Spar a lot then rest a lot
The most important thing you can do before your fight is spar a lot. You can look amazing on the pads but if you never spar it’ll show in the ring. Mix it up with Muay Thai sparring, boxing sparring and clinch sparring to get used to all three but try to do Muay Thai Sparring most often, as that’s what you’ll be fighting. Also remember that fighting cardio is different from running cardio. I’ve met guys that can run 10km easily but get exhausted in the ring after two rounds because they are too tense and not relaxed. Sparring a lot teaches you how to get a rhythm down so you can explode when needed and conserve energy at other times.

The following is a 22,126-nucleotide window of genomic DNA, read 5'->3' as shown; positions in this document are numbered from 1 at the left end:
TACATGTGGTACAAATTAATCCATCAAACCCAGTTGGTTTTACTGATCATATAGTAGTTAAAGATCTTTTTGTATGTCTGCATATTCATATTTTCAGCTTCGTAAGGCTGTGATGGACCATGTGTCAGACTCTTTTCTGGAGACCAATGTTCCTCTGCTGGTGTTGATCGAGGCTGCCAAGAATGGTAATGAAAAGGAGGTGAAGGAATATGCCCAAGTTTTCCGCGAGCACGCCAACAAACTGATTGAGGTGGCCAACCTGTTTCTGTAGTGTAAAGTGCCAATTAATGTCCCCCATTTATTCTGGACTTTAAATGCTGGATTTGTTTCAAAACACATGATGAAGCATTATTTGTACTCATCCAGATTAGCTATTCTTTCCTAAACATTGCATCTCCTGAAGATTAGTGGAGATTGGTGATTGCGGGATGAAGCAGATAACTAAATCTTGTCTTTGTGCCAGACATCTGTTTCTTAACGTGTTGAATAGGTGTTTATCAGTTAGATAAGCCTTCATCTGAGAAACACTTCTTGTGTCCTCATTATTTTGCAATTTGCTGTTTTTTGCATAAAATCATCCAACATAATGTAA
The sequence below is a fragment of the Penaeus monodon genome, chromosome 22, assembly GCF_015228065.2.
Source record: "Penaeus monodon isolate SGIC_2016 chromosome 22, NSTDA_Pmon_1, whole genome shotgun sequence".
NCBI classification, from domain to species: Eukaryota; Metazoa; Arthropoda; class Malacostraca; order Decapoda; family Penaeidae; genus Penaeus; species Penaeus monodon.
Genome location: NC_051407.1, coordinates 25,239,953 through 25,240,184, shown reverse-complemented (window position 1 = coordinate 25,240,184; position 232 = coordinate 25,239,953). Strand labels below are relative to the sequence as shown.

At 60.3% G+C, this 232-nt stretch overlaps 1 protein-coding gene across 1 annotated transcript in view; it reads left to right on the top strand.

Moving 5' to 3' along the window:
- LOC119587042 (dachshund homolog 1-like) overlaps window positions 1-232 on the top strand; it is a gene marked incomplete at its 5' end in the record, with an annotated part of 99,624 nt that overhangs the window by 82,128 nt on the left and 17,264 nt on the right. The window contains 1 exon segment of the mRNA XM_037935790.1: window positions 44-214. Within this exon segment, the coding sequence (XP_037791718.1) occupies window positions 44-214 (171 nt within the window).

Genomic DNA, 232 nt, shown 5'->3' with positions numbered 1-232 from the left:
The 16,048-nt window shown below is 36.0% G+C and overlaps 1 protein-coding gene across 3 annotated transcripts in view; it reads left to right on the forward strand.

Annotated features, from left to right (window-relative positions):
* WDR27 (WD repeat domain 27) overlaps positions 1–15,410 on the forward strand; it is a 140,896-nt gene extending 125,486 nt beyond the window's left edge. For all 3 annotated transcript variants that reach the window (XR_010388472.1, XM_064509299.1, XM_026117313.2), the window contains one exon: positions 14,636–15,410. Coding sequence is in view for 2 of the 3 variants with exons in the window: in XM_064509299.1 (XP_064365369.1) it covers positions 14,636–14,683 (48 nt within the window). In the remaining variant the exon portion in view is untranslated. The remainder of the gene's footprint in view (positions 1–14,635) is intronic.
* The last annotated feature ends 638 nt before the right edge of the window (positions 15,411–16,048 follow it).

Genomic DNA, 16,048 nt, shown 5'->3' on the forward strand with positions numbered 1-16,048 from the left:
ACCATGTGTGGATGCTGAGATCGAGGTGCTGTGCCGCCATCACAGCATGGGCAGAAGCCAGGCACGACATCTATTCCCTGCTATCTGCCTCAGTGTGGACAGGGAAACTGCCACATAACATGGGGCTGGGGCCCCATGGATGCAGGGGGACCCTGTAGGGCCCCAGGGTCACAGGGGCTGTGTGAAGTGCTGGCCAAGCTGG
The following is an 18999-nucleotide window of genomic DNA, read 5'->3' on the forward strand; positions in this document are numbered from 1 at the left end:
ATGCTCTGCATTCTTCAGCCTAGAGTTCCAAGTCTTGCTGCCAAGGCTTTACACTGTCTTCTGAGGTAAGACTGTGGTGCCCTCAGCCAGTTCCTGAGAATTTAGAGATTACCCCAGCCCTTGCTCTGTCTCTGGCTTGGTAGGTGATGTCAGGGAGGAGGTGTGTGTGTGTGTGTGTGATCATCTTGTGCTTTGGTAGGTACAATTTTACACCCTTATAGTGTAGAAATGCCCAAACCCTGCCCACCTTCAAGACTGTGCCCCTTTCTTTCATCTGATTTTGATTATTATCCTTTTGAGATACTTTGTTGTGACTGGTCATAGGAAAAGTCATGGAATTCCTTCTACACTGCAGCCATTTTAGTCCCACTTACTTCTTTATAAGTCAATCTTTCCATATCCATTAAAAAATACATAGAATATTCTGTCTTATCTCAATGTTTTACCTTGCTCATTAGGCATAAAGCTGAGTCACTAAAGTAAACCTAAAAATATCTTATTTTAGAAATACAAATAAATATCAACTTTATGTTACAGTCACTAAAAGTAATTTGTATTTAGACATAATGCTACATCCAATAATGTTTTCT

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If you’re going to be fighting MMA make sure you work a lot on your wrestling, take-down defense and getting off your back. You can’t learn Brazilian Jiu-Jitsu in 3 weeks before your fight but you can learn how to avoid getting put on your back, and how to stand if you do you. Do a lot of sprawls if you’re going to be fighting MMA; literally do 100 sprawls after every practice, especially when you are tired and don’t want to do it because that’s when you’re going to get taken down. Even better have a friend shoot in on you while you sprawl to make it more realistic. When you spar, make sure you time it for 3 or 5 minutes – the same as your fight – and don’t stop half way to adjust your gear or talk. Treat the pace like a real fight and learn how to get out of bad positions or out of the corner in Muay Thai.